Varieties to choose from for your garden

Steven R. Lorton,  – November 4, 2004

For mild-winter areas.

‘Berries ‘n’ Cream’ (below left): 10 to 12 feet; ruffled semidouble blossoms with swirls of rose pink and cream.

‘Cl. Cécile Brunner’: 20 feet or more; small, soft pink sweetheart buds.

‘Cl. First Prize’ (left): 12 feet or more; deep pink double blossoms; light fragrance.

‘Kiftsgate’: To 35 feet; small, white single flowers; sweet fragrance.

‘Gardenia’: To 20 feet: buff yellow buds open to creamy white blooms; light fragrance.

‘Lace Cascade’: 7 feet; cream buds open to large white blossoms; pleasant fragrance.

‘Lady Banks’ (Rosa banksiae): 20 feet or more; 1-inch double flowers in white (‘Alba Plena’) or yellow (‘Lutea’).

‘Lawrence Johnston’: 20 feet; large yellow flowers; strong fragrance.

‘Mermaid’: 15 feet; large, bright yellow single flowers with amber stamens.

‘Paul’s Himalayan Musk’: 30 feet; shell pink double flowers; rich fragrance.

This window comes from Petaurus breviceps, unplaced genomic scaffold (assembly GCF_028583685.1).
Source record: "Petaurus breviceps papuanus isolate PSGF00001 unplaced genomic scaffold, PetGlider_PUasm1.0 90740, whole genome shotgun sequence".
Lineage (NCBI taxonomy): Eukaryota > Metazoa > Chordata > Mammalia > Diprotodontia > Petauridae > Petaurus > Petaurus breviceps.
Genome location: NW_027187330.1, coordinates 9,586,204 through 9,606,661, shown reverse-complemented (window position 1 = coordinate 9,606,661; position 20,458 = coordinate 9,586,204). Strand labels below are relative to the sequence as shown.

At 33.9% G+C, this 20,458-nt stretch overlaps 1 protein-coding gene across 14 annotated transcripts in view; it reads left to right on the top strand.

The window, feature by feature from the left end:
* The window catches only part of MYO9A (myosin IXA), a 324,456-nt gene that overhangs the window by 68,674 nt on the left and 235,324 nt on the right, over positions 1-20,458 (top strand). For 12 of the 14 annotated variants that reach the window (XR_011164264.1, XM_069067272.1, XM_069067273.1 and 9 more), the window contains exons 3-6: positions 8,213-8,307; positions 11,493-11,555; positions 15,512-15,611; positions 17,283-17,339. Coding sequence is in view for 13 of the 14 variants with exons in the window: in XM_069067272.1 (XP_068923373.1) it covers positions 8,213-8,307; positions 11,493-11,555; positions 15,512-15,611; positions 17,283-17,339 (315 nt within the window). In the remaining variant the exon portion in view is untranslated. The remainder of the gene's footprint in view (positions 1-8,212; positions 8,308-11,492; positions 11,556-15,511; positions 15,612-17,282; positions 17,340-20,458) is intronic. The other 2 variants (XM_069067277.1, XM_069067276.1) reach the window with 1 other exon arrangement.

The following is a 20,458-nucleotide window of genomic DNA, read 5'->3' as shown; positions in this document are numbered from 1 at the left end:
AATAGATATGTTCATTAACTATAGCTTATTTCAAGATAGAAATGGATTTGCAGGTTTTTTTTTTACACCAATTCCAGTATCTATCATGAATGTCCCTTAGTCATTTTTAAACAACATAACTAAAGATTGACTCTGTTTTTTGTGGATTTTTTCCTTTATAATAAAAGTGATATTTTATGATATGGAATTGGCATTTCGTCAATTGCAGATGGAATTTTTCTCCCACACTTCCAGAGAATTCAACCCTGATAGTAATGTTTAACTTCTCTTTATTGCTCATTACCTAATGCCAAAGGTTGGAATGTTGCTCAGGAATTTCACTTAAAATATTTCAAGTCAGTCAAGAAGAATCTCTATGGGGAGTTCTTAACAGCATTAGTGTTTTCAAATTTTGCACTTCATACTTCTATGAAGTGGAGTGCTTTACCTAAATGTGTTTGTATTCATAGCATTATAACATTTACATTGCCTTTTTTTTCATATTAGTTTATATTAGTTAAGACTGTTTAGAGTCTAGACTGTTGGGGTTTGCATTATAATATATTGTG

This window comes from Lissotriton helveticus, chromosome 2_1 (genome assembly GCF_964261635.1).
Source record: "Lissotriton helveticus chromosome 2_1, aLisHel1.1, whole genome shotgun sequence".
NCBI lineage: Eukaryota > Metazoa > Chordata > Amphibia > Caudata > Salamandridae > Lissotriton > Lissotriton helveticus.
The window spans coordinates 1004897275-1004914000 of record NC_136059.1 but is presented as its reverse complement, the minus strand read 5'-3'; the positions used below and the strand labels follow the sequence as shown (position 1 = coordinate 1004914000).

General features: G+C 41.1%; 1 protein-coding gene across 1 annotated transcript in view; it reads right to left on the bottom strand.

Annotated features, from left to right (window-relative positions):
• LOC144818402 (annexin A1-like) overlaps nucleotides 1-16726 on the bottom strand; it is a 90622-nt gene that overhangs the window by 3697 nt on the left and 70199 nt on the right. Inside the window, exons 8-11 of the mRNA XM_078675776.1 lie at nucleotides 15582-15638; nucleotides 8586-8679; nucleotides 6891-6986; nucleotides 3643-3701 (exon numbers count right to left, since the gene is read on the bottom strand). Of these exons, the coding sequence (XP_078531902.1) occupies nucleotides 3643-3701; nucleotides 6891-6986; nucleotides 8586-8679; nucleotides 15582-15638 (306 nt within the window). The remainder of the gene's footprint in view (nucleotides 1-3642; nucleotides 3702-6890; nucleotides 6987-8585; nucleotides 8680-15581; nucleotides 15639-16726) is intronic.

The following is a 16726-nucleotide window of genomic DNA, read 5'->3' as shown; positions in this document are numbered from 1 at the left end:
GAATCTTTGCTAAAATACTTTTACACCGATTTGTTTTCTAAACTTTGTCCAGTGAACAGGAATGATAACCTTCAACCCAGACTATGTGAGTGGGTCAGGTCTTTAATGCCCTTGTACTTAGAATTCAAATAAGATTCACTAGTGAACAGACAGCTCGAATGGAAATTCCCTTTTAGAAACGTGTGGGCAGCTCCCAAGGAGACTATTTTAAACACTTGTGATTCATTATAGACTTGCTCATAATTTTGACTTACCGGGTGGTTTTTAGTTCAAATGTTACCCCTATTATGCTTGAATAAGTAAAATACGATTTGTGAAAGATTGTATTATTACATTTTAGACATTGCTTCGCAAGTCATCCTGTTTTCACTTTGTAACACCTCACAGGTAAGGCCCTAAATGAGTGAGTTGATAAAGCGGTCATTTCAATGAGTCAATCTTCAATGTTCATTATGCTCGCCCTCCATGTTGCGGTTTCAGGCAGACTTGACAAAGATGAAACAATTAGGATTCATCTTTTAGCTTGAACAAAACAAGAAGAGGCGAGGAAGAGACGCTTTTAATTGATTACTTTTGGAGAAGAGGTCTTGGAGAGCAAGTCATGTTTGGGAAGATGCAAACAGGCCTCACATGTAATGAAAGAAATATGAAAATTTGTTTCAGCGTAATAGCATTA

‘Rambling Rector’: 20 feet; creamy white semidouble flowers; pungent fragrance.

‘Treasure Trove’: 35 feet; soft apricot blossoms; strong fragrance.

‘Wedding Day’: 30 feet or more; creamy white single flowers tinged with pink.

For cold-winter areas. These roses are very hardy but don’t reach titanic heights.

‘Altissimo’: 10 feet; blood red single blossoms with golden yellow stamens.

‘Dream Weaver’: 12 feet; deep coral buds open to ruffled, rich pink blossoms.

‘Dublin Bay’: 10 feet; deep red semidouble flowers.

‘Madame Alfred Carrière’: 15 to 20 feet; white double blossoms with pink blush at centers; musk fragrance.

‘William Baffin’: 12 feet; strawberry pink semidouble blooms with white centers and golden stamens.